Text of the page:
Still, the team doesn’t seem to be playing defense with the vigor it has in seasons past, one of the reasons (along with what I’d refer to as the “power outage”, i.e., Jim Thome’s struggles at the plate) the team got off to a slow start. An indication that the Phillies aren’t playing good defense is that the Phillies’ FIP ERA is basically the same as their actual ERA. What do I mean by that? The Phillies actual ERA (4.64) is just 0.04 higher than their FIP ERA*. If the Phillies were playing good defense the team’s FIP ERA would be much higher than its actual ERA: right now it is actually lower. Last year the Phillies FIP ERA was 0.07 higher than its actual ERA, meaning the team’s fielders covered up for some pitching mistakes.
* FIP – Fielding Independent Pitching: (13*HR+3*BB-2*K / IP) + League Factor Evaluates a pitching by how he would have done with an average defense behind him by keeping track of things that a pitcher can control (walks, strikeouts, home runs allowed) as opposed to things he cannot (hits allowed, runs allowed).
Here is what the Phillies have done in past seasons:
Zone Rating: (Rank, behind leader)
2004: .851 (6th, -.014)
2003: .859 (2nd, -.001)
2002: .863 (4th, -.005)
Not too shabby.
I’d be remiss if I didn’t discuss PMR: PMR took a team’s actual DER and compared it with its projected DER (based on a fairly complex formula predicting outs that I won’t get into). The Phillies did very well, very nearly outperforming the team DER. I admit some skepticism as to PMR's conclusion that the Red Sox and Cubs were outstanding defensive teams (huh?), but it is a good system and I use it, along with Defense Regressional Analysis, to evaluate individual players.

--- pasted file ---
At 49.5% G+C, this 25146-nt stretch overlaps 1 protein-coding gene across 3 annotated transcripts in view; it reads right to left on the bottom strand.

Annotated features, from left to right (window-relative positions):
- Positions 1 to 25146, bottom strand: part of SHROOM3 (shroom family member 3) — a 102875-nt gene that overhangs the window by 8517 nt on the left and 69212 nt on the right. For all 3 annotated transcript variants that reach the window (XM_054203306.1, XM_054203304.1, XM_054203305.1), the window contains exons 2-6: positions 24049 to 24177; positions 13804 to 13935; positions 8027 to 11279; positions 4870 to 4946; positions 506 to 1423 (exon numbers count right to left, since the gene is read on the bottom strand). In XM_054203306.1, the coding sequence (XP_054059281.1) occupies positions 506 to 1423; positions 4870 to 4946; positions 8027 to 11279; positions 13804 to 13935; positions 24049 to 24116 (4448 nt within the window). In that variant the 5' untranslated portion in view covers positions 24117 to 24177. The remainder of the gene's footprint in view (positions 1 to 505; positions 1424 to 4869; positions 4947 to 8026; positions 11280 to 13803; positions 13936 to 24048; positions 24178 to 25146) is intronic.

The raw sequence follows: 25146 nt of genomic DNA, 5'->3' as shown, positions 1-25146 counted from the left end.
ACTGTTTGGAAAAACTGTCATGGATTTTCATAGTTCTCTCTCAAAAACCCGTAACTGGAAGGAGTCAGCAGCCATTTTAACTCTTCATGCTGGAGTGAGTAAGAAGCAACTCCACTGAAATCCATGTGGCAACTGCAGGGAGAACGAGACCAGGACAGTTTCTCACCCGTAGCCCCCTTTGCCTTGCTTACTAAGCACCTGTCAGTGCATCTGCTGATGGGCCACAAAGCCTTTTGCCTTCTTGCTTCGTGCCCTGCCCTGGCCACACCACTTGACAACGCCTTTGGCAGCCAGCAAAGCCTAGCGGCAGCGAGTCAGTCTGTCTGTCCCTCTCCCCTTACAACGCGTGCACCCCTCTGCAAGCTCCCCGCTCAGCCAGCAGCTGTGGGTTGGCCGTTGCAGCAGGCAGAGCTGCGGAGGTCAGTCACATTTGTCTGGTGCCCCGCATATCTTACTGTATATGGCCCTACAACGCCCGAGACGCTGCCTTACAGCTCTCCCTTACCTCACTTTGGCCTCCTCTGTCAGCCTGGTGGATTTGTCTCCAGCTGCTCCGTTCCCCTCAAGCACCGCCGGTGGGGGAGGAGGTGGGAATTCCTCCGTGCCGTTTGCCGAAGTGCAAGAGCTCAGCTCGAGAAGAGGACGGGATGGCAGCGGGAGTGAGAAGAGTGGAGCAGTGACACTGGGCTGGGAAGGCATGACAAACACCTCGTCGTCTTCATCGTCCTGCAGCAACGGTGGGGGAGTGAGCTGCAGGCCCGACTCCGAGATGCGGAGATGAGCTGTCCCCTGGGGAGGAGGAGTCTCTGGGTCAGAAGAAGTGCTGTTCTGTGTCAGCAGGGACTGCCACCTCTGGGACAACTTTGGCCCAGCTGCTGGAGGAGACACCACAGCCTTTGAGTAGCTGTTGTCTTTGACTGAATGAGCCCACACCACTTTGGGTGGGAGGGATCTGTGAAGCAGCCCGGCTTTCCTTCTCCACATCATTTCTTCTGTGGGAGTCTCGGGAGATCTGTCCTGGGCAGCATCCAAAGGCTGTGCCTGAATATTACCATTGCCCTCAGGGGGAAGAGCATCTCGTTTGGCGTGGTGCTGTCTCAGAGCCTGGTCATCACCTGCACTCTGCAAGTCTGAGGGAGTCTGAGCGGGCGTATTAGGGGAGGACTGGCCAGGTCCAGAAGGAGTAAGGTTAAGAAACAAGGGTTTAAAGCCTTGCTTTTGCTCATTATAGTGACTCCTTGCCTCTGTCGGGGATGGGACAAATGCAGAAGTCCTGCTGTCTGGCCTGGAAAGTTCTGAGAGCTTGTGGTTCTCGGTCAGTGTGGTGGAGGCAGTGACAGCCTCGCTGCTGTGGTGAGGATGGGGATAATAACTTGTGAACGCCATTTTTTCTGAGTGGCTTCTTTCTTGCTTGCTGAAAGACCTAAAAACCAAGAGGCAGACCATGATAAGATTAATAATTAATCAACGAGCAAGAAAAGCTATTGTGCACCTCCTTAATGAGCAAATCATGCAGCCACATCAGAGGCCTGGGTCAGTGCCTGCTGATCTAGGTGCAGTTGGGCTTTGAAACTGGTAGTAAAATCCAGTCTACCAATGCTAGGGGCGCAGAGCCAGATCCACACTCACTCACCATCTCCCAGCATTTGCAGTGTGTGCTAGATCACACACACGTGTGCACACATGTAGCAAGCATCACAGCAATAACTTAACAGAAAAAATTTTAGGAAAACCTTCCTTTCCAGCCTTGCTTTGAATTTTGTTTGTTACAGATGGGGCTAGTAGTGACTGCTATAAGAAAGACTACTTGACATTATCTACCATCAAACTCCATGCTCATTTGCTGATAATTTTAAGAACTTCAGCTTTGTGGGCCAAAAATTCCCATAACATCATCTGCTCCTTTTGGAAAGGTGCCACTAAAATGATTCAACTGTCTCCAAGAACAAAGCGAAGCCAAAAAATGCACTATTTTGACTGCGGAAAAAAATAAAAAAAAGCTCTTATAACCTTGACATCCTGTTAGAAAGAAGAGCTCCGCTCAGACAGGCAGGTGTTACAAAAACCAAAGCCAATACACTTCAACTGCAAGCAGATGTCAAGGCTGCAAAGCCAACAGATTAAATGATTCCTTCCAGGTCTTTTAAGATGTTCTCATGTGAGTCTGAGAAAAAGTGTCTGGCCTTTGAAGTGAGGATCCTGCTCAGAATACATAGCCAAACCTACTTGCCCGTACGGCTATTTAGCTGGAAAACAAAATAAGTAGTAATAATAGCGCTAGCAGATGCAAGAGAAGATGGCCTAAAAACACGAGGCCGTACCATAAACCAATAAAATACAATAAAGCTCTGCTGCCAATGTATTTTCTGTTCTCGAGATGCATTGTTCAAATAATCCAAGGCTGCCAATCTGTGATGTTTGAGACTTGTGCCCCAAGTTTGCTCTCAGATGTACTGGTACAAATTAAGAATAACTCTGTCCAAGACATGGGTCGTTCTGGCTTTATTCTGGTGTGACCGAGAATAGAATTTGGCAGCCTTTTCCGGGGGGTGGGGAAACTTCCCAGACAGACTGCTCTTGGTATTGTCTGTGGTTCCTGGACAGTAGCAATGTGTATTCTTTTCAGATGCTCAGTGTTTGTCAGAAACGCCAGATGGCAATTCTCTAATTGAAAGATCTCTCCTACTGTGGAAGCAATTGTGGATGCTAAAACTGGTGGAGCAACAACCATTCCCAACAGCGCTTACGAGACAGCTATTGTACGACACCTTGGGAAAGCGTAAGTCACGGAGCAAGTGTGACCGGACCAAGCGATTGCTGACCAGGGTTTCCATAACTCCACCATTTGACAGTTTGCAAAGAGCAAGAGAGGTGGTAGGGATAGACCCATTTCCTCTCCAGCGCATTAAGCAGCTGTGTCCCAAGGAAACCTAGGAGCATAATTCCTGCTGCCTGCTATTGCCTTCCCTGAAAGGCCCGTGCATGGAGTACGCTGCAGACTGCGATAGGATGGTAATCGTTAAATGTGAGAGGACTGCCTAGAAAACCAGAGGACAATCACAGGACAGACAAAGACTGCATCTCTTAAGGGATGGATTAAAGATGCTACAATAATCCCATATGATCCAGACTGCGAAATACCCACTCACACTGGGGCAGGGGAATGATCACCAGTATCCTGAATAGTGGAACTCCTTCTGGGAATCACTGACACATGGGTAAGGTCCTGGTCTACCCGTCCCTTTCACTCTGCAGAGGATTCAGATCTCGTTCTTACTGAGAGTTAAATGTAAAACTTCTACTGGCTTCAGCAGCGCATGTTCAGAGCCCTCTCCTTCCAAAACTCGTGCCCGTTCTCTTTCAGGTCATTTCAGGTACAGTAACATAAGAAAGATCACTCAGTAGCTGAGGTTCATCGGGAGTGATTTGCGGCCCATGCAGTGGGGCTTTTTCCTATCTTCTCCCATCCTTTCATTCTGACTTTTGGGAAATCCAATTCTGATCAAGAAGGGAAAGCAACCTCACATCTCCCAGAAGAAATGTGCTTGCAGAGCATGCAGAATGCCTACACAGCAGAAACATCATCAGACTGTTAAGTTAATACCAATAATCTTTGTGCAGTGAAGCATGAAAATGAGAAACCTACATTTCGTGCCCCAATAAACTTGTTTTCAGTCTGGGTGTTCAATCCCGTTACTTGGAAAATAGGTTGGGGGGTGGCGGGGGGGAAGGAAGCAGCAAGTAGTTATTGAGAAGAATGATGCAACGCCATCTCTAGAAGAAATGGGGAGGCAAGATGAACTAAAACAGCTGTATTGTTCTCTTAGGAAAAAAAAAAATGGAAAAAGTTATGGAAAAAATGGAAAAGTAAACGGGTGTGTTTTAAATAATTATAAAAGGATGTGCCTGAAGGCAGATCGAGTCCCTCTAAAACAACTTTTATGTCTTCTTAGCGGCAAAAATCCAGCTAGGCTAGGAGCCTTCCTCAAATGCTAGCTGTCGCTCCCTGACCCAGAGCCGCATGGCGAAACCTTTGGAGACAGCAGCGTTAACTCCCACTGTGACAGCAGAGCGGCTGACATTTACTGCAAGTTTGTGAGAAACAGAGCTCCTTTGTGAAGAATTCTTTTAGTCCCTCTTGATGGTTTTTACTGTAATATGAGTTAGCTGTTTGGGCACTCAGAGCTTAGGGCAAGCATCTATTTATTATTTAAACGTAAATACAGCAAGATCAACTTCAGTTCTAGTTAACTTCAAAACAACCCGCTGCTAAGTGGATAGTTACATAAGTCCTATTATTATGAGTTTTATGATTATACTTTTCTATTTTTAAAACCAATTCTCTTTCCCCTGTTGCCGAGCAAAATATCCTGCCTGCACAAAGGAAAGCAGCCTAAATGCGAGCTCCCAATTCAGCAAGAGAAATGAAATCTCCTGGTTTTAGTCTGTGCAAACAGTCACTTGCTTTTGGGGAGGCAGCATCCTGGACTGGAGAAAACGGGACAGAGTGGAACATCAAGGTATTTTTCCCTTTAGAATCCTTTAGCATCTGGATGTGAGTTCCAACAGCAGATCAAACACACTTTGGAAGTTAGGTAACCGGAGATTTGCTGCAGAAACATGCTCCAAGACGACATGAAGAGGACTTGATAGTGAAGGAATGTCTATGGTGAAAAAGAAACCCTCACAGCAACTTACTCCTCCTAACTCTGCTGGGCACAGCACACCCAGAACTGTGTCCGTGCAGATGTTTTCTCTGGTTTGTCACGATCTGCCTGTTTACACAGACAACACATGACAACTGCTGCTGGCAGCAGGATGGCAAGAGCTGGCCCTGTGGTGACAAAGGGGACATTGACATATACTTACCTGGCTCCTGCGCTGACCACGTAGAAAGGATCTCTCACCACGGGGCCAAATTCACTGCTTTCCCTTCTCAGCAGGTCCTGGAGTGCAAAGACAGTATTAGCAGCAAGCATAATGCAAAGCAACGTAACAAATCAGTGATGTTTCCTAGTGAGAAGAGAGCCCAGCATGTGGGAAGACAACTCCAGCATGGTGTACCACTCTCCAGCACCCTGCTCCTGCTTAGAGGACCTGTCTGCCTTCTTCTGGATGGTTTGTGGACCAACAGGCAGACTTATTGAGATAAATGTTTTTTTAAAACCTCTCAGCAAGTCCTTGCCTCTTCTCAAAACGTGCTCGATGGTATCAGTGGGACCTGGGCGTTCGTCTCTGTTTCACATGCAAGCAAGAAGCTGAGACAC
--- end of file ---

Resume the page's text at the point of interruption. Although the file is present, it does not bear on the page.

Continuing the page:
Monday, June 13, 2005
For the month of June (which basically covers the homestand), the Phillies hit .313, with a .375 OBP and a .575 SLG. Impressive totals for a team that ranked near-last in pretty much every major statistical category going into this. The Phillies vaulted from being one of the worst teams in slugging percentage to #5. Of particular interest to me is the fact that the team had a .228 ISO during the homestand, bringing their NL rank in ISO up to tenth. The rise in ISO was triggered by the Phillies big bats:
One of the Phillies credited good pitching for the Phillies resurgence, but that's hard to see how:
There were some good individual pitching performances, but it is hard to see how anyone can really argue that the Phillies keyed off their pitching: simply put, the Phillies (largely Pat Burrell, Chase Utley and Bobby Abreu) slugged their way back into contention.
At the moment the Phillies are running three games ahead of their pythagorean win-loss record: not bad. The Nationals are +5 in that category. The race for the NL East is very even. Not much seperates these five teams now, and any one of them can still win the division. The 12-1 homestand got the Phillies to the front of the race. Now they need to stay there and that won't be easy.
This team needs to take what they did at Citizens and take it on the road. I think they can: they have road series against the Mariners & A's, two very beatable teams right now. Maybe, when the Phillies return to Citizens on June 21 to take on the Mets, they can be in first place. But they've still got a ways to go.
More tomorrow. This week we'll be taking a look at the Phillies defense.